Mr. Goldberg goes to Iraq

Former Houston City Council Member Mark Goldberg has a new gig.

[Goldberg] will work as a local governance adviser for RTI International, a North Carolina nonprofit research and development organization that works in Iraq and other countries.

RTI employs 79 Americans in Iraq and 500 Iraqis and has operated there since 2003.

“What we’ve really worked to do is put in place the fundamental building blocks of a local government structure,” said Patrick Gibbons, an RTI spokesman.

Goldberg will coach and mentor Iraqi leaders of regional councils about how to develop democratic local governments.

He will help leaders draft budget plans and develop a plan for holding elections so Iraqi citizens have more influence over their local governments.

Working with Iraq’s tribal councils, Goldberg will try to teach them how to build roads, libraries and parks, among other projects.

“If you want to have a stable government in the Middle East, you have to start at all levels and not just at the national levels, but on the local levels,” said Goldberg. “I think they’ve (U.S. government) come to realize that regime change is very difficult from the top down.”

I wish him nothing but success in this new endeavor.

Now that’s a prank

I’d never heard of this before, but it’s very cool.

t was probably the most ingenious student prank of all time.

In June 1958, Cambridge awoke to see a car perched at the apex of an inaccessible rooftop, looking as if it were driving across the skyline.

The spectacle made headlines around the world and left police, firefighters and civil defence units battling for nearly a week to hoist the vehicle back down before giving in and taking it to pieces with blowtorches.

The shadowy group of engineering students who executed the stunt were never identified and the mystery of how they did it has baffled successive undergraduates and provided fodder for countless tourist guides.

Now, 50 years on, the group have reunited to disclose their identities and reveal how they winched an Austin Seven to the top of the university’s 70ft-high Senate House.

The photo of the car on the roof is so bizarre, it’s like a Magritte painting. The schematic of how the pranksters got it up there are truly impressive. Check it out, and ask yourself why you never did anything that cool in college. Thanks to Dwight on Twitter for the link.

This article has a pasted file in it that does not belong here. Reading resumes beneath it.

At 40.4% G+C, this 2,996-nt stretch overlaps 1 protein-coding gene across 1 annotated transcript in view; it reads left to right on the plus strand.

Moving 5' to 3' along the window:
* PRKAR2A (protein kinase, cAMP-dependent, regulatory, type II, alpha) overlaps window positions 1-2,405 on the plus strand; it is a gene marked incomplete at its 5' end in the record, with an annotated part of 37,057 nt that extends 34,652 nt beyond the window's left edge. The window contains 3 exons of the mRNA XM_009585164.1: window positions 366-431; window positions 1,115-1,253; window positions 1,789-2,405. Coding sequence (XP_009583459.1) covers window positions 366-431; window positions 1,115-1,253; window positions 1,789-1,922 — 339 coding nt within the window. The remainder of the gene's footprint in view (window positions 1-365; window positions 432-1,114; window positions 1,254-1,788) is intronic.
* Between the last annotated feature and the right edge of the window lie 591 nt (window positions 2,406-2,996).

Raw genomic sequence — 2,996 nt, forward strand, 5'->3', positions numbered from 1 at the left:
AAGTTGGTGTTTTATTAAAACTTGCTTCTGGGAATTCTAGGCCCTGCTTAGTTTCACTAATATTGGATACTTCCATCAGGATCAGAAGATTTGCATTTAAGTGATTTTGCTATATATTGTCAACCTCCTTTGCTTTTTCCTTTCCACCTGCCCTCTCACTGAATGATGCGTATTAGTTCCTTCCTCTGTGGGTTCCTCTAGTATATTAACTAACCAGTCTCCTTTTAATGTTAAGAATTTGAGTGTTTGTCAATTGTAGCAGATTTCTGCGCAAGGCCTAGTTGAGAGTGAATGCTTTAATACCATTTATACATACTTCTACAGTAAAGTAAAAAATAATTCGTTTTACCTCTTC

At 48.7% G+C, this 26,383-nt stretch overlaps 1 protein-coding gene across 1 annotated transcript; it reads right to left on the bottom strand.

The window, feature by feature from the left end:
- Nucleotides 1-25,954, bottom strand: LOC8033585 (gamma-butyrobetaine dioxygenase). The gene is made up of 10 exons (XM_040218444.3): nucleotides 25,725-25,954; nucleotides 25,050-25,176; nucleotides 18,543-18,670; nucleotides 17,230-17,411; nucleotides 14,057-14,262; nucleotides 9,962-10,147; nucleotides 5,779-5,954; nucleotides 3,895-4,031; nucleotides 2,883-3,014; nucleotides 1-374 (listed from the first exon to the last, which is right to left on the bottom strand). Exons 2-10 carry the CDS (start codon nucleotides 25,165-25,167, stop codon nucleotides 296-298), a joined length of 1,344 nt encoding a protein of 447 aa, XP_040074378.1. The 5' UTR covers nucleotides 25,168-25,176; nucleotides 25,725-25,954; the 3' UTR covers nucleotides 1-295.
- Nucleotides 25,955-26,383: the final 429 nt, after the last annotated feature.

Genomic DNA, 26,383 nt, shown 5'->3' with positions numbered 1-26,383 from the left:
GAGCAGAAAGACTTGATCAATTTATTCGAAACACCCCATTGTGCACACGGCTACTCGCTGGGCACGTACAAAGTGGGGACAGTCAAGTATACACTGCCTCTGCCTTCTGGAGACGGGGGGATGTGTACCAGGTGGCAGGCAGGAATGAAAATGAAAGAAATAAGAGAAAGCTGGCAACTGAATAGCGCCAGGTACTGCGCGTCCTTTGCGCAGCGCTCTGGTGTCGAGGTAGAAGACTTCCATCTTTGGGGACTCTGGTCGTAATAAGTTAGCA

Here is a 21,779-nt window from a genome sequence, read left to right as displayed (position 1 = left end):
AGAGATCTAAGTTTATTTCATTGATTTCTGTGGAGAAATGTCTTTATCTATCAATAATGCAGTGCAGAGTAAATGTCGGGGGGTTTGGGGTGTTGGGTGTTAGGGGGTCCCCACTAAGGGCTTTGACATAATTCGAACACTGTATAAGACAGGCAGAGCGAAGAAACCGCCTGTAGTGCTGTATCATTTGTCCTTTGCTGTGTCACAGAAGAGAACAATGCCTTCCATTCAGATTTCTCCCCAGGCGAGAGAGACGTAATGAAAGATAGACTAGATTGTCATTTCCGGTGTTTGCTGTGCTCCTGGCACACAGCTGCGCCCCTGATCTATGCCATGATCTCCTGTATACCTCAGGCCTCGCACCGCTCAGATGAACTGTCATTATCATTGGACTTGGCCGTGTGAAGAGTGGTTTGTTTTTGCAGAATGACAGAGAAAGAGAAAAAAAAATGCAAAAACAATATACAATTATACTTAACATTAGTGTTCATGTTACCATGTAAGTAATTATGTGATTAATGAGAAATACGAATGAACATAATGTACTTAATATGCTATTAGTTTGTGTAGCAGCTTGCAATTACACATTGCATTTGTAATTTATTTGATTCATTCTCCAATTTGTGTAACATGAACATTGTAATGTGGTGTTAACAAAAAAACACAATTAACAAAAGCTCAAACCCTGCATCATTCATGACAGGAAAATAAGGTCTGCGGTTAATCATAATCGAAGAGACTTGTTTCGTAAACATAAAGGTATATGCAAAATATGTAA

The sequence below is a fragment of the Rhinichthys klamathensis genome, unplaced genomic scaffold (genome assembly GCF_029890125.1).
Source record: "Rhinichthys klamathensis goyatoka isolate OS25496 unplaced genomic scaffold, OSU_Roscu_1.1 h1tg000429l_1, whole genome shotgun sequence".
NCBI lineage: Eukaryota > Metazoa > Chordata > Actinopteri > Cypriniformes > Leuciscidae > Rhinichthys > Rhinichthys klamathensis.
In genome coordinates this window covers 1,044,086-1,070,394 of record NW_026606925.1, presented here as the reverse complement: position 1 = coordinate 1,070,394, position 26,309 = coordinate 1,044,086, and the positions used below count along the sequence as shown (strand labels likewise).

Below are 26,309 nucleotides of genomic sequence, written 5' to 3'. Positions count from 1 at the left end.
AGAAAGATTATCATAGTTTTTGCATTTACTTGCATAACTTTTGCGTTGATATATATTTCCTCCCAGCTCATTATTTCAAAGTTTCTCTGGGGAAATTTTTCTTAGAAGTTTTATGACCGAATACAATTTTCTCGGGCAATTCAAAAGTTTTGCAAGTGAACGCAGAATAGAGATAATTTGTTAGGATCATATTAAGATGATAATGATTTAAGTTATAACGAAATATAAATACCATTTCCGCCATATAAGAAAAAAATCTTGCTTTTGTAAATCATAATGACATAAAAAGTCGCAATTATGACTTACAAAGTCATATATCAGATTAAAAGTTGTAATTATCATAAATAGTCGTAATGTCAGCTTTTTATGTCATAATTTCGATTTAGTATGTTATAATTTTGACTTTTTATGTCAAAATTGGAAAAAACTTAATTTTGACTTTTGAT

Good times in Ireland are bad times for the pubs

Behold the dark side of prosperity.

As recently as the 1980s, young people had to leave Ireland to find work and millionaires were as rare as hen’s teeth, as the Irish say. But by 2005, according to the Bank of Ireland, the country of 4 million people had 30,000 residents worth more than a million euros, or about $1.5 million. A year later, the number of millionaires had jumped another 10 percent.

Ireland’s per-capita income is now among the highest in the world, surpassing those in the United States, Sweden and Japan, according to the World Bank.

Wealth has given the Irish more options and less time — a bad combination for the local pub. More people are spending sunny weekends in Spain rather than evenings of “craic,” as good times and conversation are known, down at the pub.

Fewer people are farming the valuable rolling green hills around Carney’s, about 50 miles south of Galway, and more are commuting long distances to better-paying jobs. And all over the country, when the weary commuters return home, many now prefer to stay in their comfortable homes with a glass of chardonnay in front of their flat-screen TVs.

The Vintners’ Federation of Ireland, which represents rural pubs, said the number of pubs outside Dublin has dropped from 6,000 to 5,000 in the past three years. Some estimates suggest the number may soon dwindle to 3,500.

That’s just wrong. I suppose if I ever want to experience a real Irish pub, I’d better get a move on before it’s too late.

RIP, Dith Pran

Dith Pran, the Cambodian journalist on whose life the movie “The Killing Fields” was based, has died of cancer at the age of 65.